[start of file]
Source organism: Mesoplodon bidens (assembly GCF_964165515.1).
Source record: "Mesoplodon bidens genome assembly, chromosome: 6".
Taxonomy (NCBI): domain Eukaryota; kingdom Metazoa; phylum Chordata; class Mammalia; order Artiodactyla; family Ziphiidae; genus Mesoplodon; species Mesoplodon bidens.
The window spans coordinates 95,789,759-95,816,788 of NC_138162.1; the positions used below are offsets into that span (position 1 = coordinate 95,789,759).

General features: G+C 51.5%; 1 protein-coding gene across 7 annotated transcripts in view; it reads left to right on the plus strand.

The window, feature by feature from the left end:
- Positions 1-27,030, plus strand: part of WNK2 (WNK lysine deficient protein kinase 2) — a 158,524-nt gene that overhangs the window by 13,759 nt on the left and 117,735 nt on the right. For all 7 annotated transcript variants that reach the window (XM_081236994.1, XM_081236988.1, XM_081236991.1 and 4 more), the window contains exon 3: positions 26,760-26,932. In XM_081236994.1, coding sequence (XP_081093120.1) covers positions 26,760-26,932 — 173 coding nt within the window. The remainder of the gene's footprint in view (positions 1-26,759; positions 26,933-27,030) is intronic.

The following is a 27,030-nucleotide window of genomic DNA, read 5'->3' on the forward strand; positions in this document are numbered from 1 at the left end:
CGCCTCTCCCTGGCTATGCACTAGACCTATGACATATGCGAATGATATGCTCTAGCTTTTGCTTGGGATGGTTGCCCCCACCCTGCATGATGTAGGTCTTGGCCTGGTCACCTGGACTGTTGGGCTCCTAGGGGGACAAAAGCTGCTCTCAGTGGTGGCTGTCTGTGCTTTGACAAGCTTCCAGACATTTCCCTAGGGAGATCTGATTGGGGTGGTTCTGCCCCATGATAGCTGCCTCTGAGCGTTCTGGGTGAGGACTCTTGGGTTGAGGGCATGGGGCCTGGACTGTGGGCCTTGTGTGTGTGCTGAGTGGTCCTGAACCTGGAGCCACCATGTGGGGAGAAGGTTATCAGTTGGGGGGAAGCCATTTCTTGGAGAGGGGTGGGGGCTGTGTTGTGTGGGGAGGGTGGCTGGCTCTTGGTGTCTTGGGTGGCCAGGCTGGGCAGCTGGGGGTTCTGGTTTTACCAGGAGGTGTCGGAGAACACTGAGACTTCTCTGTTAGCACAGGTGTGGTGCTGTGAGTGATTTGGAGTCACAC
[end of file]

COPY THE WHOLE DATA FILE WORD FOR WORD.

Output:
Source organism: Mesoplodon bidens (assembly GCF_964165515.1).
Source record: "Mesoplodon bidens genome assembly, chromosome: 6".
Taxonomy (NCBI): domain Eukaryota; kingdom Metazoa; phylum Chordata; class Mammalia; order Artiodactyla; family Ziphiidae; genus Mesoplodon; species Mesoplodon bidens.
The window spans coordinates 95,789,759-95,816,788 of NC_138162.1; the positions used below are offsets into that span (position 1 = coordinate 95,789,759).

General features: G+C 51.5%; 1 protein-coding gene across 7 annotated transcripts in view; it reads left to right on the plus strand.

The window, feature by feature from the left end:
- Positions 1-27,030, plus strand: part of WNK2 (WNK lysine deficient protein kinase 2) — a 158,524-nt gene that overhangs the window by 13,759 nt on the left and 117,735 nt on the right. For all 7 annotated transcript variants that reach the window (XM_081236994.1, XM_081236988.1, XM_081236991.1 and 4 more), the window contains exon 3: positions 26,760-26,932. In XM_081236994.1, coding sequence (XP_081093120.1) covers positions 26,760-26,932 — 173 coding nt within the window. The remainder of the gene's footprint in view (positions 1-26,759; positions 26,933-27,030) is intronic.

The following is a 27,030-nucleotide window of genomic DNA, read 5'->3' on the forward strand; positions in this document are numbered from 1 at the left end:
CGCCTCTCCCTGGCTATGCACTAGACCTATGACATATGCGAATGATATGCTCTAGCTTTTGCTTGGGATGGTTGCCCCCACCCTGCATGATGTAGGTCTTGGCCTGGTCACCTGGACTGTTGGGCTCCTAGGGGGACAAAAGCTGCTCTCAGTGGTGGCTGTCTGTGCTTTGACAAGCTTCCAGACATTTCCCTAGGGAGATCTGATTGGGGTGGTTCTGCCCCATGATAGCTGCCTCTGAGCGTTCTGGGTGAGGACTCTTGGGTTGAGGGCATGGGGCCTGGACTGTGGGCCTTGTGTGTGTGCTGAGTGGTCCTGAACCTGGAGCCACCATGTGGGGAGAAGGTTATCAGTTGGGGGGAAGCCATTTCTTGGAGAGGGGTGGGGGCTGTGTTGTGTGGGGAGGGTGGCTGGCTCTTGGTGTCTTGGGTGGCCAGGCTGGGCAGCTGGGGGTTCTGGTTTTACCAGGAGGTGTCGGAGAACACTGAGACTTCTCTGTTAGCACAGGTGTGGTGCTGTGAGTGATTTGGAGTCACAC